Here are the five most heartbreaking Brewers losses from the months of September and October.
4. Thursday, September 29th vs Marlins
While the Padres started pulling ahead in the playoff race, the Phillies did not. As Milwaukee went into their second-to-last series of the season against Miami, they trailed Philadelphia by just a half game in the Wild Card standings. By the time the first game between the Brewers and Marlins kicked off, the final Wild Card spot would be momentarily locked in a tie.
Everything went Milwaukee’s way for most of the game. Run-scoring doubles by Mike Brosseau and Keston Hiura in the second gave the Crew a 2-0 lead. Eric Lauer gave up just a hit in a scoreless five innings in his second start off the IL.
The bullpen kept that trend going until the eighth inning. Freddy Peralta, another pitcher fresh off the IL, was in his second inning of work and found himself in trouble. Then with the bases loaded and two outs, ex-Brewer Avisail Garcia hit a grand slam to give the Marlins a 4-2 lead.
With the air sucked out of American Family Field, the Brewers wouldn’t score again and lose by that 4-2 score. Their chance to go move a half game ahead of the Phillies was gone….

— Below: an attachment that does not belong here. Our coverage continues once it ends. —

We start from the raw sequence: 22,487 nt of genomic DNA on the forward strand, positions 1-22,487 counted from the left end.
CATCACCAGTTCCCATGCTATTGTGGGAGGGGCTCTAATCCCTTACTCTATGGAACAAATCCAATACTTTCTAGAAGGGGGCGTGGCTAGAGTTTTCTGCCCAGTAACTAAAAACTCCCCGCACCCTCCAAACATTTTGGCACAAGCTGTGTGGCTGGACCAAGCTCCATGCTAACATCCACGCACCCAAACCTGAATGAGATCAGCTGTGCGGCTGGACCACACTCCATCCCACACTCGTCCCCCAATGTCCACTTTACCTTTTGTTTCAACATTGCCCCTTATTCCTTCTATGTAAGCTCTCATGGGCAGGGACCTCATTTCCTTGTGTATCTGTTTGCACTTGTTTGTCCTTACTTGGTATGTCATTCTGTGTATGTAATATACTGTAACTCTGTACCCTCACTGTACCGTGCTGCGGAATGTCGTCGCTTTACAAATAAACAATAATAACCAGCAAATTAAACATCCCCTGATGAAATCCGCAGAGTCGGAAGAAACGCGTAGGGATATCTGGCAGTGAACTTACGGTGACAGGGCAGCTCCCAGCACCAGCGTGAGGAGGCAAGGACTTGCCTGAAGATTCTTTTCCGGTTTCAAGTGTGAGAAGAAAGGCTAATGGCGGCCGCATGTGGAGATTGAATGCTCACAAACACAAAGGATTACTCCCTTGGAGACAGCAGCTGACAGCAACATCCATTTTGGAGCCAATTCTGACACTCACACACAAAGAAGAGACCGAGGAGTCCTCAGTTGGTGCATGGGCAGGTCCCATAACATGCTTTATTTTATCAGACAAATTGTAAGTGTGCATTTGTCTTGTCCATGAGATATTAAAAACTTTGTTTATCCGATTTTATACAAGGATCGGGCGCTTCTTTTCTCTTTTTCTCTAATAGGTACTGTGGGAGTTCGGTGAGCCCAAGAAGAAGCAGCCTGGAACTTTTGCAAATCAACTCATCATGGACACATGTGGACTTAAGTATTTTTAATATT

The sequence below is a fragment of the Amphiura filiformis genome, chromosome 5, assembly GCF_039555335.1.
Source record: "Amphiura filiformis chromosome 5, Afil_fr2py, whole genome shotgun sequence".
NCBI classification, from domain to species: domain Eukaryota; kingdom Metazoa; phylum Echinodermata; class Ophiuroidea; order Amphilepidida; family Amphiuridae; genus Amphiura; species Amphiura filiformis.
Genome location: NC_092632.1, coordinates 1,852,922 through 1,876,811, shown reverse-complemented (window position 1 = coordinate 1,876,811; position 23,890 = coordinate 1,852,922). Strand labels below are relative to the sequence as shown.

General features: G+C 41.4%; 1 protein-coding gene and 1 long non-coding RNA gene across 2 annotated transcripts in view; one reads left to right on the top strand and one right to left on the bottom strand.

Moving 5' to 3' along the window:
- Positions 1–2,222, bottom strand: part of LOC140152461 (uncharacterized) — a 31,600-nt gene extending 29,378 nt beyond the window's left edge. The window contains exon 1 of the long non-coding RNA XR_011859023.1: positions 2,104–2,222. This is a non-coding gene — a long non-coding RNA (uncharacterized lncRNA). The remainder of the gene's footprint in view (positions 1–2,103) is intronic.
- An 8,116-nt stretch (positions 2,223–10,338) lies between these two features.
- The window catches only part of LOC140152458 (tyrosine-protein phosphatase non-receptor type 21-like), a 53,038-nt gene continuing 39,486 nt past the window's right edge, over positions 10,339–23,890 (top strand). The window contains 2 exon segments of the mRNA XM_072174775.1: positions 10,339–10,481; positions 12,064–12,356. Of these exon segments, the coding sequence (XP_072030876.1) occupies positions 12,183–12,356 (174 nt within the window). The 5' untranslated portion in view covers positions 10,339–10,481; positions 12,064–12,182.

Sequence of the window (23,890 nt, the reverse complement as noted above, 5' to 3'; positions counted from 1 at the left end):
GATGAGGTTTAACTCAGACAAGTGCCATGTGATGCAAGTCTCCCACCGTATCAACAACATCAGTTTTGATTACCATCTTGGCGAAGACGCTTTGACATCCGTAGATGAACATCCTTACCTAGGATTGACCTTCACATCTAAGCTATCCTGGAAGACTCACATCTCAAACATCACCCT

5. Saturday, October 1st vs Marlins
….and yet, all was not lost for the Brewers. After a thrilling 1-0 win over the Marlins the next day to keep pace with the Phillies and a Philadelphia split the next day, Milwaukee this time had a chance to pull even in the standings.
The Marlins took an early lead with a two-run homer off Ashby in the third inning. A Christian Yelich solo homer in the fourth would cut the lead in half though, and an RBI hit by pitch and groundout in the sixth gave the Crew the lead they needed. This time, they were able to get the game to their reliable star closer, Devin Williams.
Williams would sandwich a strikeout between two walks and then throw a wild pitch that allowed the two runners to move to second and third. Then on a full count, Bryan De La Cruz would rope a single to left, scoring both runners and giving the Marlins a 4-3 lead.
Milwaukee would go down in order in the bottom of the ninth, leaving them a game behind the Phillies. Though they had four games left to claw their way into the playoffs, this felt like the finishing blow.
With their elimination number at three, the Brewers would lose another game in heartbreaking fashion the next day. As it came after the Phillies had game had already called in their favor due to weather, that number moved down to one. The day after that, despite a win for the Crew, their percent chance to make the playoffs finally hit zero.
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Every season is full of a handful of bad losses for every MLB team. Unfortunately for the Brewers, many of theirs came at the worst times possible.